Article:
I smiled and knew what he was thinking: you see, in small cultures, we don’t believe in credit cards. He has no money today. He will have “real” money tomorrow and will come back for his books. He just wanted to make sure the shipment came in, as promised. There was no iota of Western instant gratification whatsoever in someone who probably didn’t “grow up this way”. I related to him, from an earlier stage of my life, when, I, too, didn’t believe in “plastic”. It was like coming home to see that, for me.
But things were going to get even more interesting. It was my turn. I approached the cashier who was still smiling. She said: “He is our best customer. He is SO polite. He always orders books online and picks them up here. He always orders two copies of each. One in English and one in Spanish. Same book – two languages. I guess that’s how he learns.”
I was breathless! In the world of Rosetta Stone, books on tape and computer software, people still buy books (you know: like in paper and ink!) and learn a new language from comparing the two – the old fashioned way. And at 50 something, when you’re old and gray, you still want to learn. You still wait, feverishly, for that paycheck at the end of the month, to buy, not food, not clothes on your back, but books, to learn. Flashbacks of “The Reader” went through my head. And of me, in college, when I’d rather spend my scholarship on books and cd’s than clothes and shoes.
I felt so humble. So small. And so grateful to witness this. In this world where everything seems so shallow and so ephemeral every day, there is something deeper than what my mind can fathom. I will remember this story, of learning, and waiting, and reading, and life for as long as I live.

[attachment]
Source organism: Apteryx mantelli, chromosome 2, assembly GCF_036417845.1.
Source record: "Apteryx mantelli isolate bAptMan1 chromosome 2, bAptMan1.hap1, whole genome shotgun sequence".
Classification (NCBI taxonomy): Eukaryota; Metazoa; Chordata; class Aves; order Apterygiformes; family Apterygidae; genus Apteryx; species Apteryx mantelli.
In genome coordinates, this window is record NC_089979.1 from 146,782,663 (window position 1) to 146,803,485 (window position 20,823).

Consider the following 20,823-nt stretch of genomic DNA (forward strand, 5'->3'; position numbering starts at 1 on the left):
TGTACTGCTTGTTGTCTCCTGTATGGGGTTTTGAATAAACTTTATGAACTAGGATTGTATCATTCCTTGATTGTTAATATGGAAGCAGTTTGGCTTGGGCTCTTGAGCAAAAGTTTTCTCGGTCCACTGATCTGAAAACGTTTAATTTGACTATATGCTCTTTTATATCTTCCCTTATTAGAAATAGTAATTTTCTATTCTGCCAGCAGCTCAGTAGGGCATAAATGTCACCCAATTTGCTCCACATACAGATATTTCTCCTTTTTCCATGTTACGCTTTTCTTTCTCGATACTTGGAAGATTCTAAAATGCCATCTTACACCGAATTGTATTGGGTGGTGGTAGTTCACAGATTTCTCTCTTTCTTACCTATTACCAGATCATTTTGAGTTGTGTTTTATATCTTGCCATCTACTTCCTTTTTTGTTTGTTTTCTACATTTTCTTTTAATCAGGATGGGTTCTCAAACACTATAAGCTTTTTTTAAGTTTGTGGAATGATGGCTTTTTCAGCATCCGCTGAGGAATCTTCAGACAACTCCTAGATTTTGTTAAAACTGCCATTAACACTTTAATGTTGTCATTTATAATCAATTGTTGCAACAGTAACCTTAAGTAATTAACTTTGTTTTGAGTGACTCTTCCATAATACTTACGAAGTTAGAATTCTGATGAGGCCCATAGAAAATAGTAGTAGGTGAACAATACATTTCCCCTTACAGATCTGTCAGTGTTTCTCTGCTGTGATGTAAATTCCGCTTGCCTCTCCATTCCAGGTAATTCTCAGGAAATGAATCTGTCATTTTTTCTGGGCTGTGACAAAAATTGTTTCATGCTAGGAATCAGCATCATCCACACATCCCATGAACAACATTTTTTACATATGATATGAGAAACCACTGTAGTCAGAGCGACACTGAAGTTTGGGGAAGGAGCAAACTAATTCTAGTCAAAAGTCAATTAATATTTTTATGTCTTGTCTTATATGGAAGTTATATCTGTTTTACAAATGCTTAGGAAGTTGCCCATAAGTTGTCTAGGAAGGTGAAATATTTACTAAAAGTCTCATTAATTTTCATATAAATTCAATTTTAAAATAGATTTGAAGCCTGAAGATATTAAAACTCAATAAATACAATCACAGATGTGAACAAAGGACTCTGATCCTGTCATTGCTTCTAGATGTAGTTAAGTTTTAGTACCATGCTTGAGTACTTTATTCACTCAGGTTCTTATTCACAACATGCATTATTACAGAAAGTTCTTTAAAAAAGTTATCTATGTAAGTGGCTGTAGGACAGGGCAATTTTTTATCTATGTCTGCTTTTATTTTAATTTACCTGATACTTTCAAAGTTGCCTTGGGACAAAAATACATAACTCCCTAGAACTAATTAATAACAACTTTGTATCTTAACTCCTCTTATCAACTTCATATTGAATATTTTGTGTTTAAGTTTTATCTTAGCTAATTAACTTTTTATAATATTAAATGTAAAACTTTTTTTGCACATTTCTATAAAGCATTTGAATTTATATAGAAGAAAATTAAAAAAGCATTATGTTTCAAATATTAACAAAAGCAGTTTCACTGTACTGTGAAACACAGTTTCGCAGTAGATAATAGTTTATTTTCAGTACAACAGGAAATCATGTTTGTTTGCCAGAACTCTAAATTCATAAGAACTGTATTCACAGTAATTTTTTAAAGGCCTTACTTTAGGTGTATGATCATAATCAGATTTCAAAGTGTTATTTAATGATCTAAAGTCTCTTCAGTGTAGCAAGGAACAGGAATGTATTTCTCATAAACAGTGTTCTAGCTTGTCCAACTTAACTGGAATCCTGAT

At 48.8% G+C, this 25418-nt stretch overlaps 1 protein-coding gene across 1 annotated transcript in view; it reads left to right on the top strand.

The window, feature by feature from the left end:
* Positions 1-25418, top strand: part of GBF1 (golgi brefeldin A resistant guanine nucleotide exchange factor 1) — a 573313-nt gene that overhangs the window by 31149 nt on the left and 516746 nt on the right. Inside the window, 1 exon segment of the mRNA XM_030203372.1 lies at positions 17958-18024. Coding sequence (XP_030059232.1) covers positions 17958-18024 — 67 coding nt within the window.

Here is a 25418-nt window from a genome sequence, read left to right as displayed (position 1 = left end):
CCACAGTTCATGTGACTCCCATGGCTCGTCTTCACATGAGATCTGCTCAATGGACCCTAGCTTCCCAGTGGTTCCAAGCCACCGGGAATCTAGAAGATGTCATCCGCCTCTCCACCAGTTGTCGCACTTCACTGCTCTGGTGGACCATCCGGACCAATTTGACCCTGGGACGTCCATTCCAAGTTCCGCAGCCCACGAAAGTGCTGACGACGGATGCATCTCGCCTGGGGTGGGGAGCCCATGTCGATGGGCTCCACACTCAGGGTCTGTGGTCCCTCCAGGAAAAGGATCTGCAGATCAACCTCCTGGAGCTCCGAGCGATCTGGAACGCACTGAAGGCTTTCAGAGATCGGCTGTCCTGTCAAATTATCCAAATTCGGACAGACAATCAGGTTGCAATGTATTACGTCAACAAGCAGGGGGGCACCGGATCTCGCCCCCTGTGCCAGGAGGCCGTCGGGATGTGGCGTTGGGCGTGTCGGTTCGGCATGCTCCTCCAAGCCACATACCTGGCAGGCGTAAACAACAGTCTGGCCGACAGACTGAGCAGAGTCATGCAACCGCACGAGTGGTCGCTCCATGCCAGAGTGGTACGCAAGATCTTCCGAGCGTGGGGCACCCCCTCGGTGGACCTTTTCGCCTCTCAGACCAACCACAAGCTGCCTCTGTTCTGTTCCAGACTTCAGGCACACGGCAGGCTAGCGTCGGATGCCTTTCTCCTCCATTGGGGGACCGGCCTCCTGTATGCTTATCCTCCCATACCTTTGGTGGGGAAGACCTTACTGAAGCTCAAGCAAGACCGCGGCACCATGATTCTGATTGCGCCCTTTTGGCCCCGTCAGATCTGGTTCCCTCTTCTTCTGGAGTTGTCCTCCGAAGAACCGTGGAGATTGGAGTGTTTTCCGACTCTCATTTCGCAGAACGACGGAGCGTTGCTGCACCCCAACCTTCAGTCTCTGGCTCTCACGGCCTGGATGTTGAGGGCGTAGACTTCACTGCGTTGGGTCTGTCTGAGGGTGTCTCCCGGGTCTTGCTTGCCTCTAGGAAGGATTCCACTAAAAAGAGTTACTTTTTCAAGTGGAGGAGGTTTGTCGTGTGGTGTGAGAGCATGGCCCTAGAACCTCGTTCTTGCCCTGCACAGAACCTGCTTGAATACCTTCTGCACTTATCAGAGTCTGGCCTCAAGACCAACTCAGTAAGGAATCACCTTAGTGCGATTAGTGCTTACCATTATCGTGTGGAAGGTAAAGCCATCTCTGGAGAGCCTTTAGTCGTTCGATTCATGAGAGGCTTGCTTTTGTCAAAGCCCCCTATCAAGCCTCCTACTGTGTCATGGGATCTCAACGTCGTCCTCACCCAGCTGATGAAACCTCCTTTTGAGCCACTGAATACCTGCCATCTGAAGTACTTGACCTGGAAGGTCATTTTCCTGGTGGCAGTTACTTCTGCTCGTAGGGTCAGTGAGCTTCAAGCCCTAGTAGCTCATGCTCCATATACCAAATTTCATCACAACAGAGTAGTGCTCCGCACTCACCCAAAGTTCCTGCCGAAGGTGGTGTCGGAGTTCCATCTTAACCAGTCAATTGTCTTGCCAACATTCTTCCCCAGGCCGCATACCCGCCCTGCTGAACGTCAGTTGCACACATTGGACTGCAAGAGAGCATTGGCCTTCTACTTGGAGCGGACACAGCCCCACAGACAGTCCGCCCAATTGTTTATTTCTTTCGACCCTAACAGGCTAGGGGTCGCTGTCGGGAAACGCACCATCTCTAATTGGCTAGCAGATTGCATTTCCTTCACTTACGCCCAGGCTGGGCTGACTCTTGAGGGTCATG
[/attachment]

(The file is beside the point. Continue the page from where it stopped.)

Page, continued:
Another day, I went to lunch by myself. Another gentleman, also older, was, again, in front of me. The hostess wanted to seat him, in the almost empty restaurant. She asked him (and his lady friend) to pick a spot, as they were many open. He confidently stepped in one of the dining rooms, and then stopped. He turned towards the hostess and said: “Oh, never mind. My table is taken.” – and pointed towards the table that, I guess, he always, occupies. The hostess said: “The one right next to it is open, Sir. Would you like that one?” He motioned his hands in denial: “No, no! We will wait”. And sat down in the waiting area, as the people at “his table” were JUST starting to order.
I thought: wow! In this ever rushed world, where we think emails are too slow anymore, there is someone that has nowhere to be, nowhere to rush to. He is content to just wait, for “his” table, at “his” usual diner. Flashbacks of “Something’s Gotta Give” went through my head this time. And I smiled, pleased to see that patience is not dead, after all.
Slices of life, like these, go before my eyes daily. And make me contemplate my own. And, more importantly, make me slow down and smell the books, and the coffee at some regular, small town, diner. I don’t have a regular table. Not even a regular restaurant. I am not learning a new language. But I bow my head to people who do, and keep this world alive, different, and deep. People who give this world, and life, in general, meaning.